first to use the term new rhetoric) and Chaim
Perelman (who used the term as the title of an
influential book).
The New Rhetoric of
Kenneth Burke
• "The difference between the 'old' rhetoric and
the 'new' rhetoric may be summed up in this
manner: whereas the key term for the 'old'
rhetoric was persuasion and its stress was upon
deliberate design, the key term for the 'new'
rhetoric is identification and this may include
partially 'unconscious' factors in its appeal.
Identification, at its simplest level, may be a
deliberate device, or a means, as when
a speaker identifies his interests with those of
his audience.
The New Rhetoric of Chaïm
Perelman and Lucie
Olbrechts-Tyteca (1958)
• "The new rhetoric is defined as a theory
of argumentation that has as its object the study
of discursive techniques and that aims to
provoke or to increase the adherence of men's
minds to the theses that are presented for their
assent. It also examines the conditions that allow
argumentation to begin and be developed, as
well as the effects produced by this
Visual Rhetoric
• is a branch of rhetorical studies concerned with
the persuasive use of images, whether on their own or in the
company of words.
• Visual rhetoric is grounded in an expanded notion of rhetoric
that involves "not only the study of literature and speech, but
of culture, art, and even science" (Kenney and Scott
in Persuasive Imagery, 2003).
• "Not every visual object is visual rhetoric. What turns a visual
object into a communicative artifact-a symbol that
communicates and can be studied as rhetoric--is the presence
of three characteristics. The image must be symbolic, involve
human intervention, and be presented to an audience for the
purpose of communicating with that audience." (Kenneth
Louis Smith, Handbook of Visual Communication. Routledge,
Visual Rhetoric in Politics
"It is easy to dismiss images in politics and public discourse as mere
spectacle, opportunities for entertainment rather than engagement,
because visual images transfix us so readily.
Politicians are at least as likely to employ managed photo
opportunities to create an impression as they are to speak from the
bully pulpit with facts, figures, and rational arguments.

"In 2007, conservative critics assailed then candidate Barack Obama

for his decision not to wear an American flag pin. They sought to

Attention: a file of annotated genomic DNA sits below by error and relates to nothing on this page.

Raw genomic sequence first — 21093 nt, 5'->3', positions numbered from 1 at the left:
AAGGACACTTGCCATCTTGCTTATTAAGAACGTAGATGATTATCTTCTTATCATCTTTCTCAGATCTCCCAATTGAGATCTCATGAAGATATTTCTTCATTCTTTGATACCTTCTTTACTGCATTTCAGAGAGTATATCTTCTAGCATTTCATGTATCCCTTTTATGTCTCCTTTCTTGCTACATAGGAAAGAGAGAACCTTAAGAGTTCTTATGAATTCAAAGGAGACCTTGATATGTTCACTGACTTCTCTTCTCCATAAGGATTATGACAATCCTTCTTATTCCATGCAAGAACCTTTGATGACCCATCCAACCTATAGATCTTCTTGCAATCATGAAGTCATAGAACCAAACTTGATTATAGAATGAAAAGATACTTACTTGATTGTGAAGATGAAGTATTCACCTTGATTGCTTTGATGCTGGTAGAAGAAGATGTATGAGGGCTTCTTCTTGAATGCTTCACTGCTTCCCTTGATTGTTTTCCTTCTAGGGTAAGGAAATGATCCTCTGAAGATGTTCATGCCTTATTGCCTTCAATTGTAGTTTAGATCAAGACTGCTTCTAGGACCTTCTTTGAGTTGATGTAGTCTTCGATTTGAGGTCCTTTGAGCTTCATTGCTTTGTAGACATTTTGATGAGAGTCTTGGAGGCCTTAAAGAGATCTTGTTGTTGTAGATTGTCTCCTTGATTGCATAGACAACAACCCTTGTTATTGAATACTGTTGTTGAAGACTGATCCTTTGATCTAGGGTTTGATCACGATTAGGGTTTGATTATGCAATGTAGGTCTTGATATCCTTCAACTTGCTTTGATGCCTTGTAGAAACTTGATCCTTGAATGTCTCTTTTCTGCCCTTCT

frame his choice as evidence of his presumed disloyalty and lack of
patriotism. Even after Obama explained his position, the criticism
persisted from those who lectured him on the importance of the
flag as a symbol." (Yohuru Williams, "When Microaggressions
Become Macro Confessions." Huffington Post, June 29, 2015)
Visual Rhetoric in
"Advertising constitutes a dominant genre of
visual rhetoric . Like verbal rhetoric, visual rhetoric
depends on strategies of identification;
advertising's rhetoric is dominated by appeals to
gender as the primary marker of consumer
identity." (Diane Hope, "Gendered Environments,"
in Defining Visual Rhetorics, ed. by C. A. Hill and
M. H. Helmers, 2004).
Kanon(Tuntunin/Kautusan) ng Retorika

Deliberi/delivery Pagsasaayos/arrangement

Memorya/memory Istilo/style
• invenire - to find o para makahanap

• ano sasabihin ng isang awtor

• kategoriya ng pag-iisip na naging kumbensyonal

nang hanguan ng mga retorikal na materyales.

• tumutukoy sa malinaw na proseso ng paghahanap

ng mga argumento na magagamit para sa isang
talumpati na maaaring sa paraang induktibo o
• Nakatuon sa kung paano pagsusunud-sunurin ang
isang pahayag o akda.

• Ang pagkakaroon ng lohika at mabisang

paglalahad, kumakatawan sa kahusayan ng
• masining na ekspresyon ng mga

• kung paano sasabihin.

• Hindi incidental, superpisyal o


• Hindi opsyonal. Ito ay esensyal

• tumutukoy sa bahagi ng isinasaulo
ang isang talumpati o mga
mahahalagang punto ng isang
talumpati upang maging maayos
ang pagbigkas nito sa harap ng

• nauugnay sa mnemonics o memory

aids na tumutulong sa isang orador
na masaulo ang kanyang talumpati.
• mahalaga sa rhetorical

• binibigyan diin sa mga

pagtatalakay ng exercitatio o
practice exercises at naipapakita
sa deklamasyon ng mga
retorikal na edukasyon

• orihinal na tinatawag na
pasalitang retorika na ginagamit
sa pampublikong konteksto